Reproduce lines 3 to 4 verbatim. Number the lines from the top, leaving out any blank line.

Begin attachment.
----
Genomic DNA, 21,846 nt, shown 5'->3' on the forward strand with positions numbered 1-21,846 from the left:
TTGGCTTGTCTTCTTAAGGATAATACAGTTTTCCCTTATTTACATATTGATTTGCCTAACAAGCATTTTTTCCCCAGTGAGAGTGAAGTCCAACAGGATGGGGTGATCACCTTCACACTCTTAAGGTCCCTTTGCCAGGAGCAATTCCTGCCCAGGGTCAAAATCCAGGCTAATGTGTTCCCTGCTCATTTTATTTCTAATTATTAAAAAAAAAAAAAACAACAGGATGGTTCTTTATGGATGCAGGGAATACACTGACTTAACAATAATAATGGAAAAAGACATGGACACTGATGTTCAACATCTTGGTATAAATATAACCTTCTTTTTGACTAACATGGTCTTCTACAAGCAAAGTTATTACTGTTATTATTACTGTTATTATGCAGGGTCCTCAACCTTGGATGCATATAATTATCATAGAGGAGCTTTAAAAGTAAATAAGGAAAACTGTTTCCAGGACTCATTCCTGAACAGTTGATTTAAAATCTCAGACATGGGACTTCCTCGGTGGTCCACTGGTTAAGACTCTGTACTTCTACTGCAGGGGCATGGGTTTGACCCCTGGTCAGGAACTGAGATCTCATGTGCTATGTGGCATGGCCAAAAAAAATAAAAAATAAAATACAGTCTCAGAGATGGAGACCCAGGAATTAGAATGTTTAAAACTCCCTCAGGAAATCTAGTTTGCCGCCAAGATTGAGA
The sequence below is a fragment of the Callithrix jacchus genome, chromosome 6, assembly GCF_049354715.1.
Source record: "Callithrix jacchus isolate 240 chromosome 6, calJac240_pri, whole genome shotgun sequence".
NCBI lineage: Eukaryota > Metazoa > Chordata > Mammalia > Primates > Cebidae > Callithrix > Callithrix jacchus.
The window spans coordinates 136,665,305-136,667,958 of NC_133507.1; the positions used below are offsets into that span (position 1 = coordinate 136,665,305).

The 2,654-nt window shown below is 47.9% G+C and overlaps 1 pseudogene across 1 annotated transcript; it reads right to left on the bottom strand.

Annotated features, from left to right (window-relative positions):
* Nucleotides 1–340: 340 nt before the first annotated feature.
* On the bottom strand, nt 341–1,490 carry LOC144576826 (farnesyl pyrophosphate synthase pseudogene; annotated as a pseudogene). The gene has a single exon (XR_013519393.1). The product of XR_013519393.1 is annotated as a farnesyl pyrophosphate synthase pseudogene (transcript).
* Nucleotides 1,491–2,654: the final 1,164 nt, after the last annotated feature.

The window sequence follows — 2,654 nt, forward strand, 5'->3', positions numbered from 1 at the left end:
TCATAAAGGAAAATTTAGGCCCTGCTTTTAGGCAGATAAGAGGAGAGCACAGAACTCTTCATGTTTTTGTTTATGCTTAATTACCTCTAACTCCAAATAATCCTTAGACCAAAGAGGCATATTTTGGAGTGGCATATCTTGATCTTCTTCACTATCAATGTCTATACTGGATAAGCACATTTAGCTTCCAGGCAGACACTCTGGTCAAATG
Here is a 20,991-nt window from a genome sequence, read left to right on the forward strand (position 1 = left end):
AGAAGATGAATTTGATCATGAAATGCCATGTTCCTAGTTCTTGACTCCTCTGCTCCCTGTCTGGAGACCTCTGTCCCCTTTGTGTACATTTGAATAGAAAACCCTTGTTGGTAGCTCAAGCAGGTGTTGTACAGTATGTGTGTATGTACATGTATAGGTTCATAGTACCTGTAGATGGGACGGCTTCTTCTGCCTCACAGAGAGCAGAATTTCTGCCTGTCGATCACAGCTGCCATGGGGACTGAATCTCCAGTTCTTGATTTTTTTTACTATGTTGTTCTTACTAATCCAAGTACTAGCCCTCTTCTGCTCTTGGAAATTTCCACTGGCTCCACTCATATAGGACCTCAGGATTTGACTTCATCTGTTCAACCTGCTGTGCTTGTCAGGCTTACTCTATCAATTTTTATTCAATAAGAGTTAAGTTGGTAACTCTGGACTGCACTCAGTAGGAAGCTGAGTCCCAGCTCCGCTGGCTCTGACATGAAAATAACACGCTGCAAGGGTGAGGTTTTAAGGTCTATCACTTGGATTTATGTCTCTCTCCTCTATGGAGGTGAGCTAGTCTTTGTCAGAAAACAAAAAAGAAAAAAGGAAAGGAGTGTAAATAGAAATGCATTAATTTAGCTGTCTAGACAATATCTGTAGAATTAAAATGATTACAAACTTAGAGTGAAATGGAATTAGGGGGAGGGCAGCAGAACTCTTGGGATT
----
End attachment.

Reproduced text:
The sequence below is a fragment of the Callithrix jacchus genome, chromosome 6, assembly GCF_049354715.1.
Source record: "Callithrix jacchus isolate 240 chromosome 6, calJac240_pri, whole genome shotgun sequence".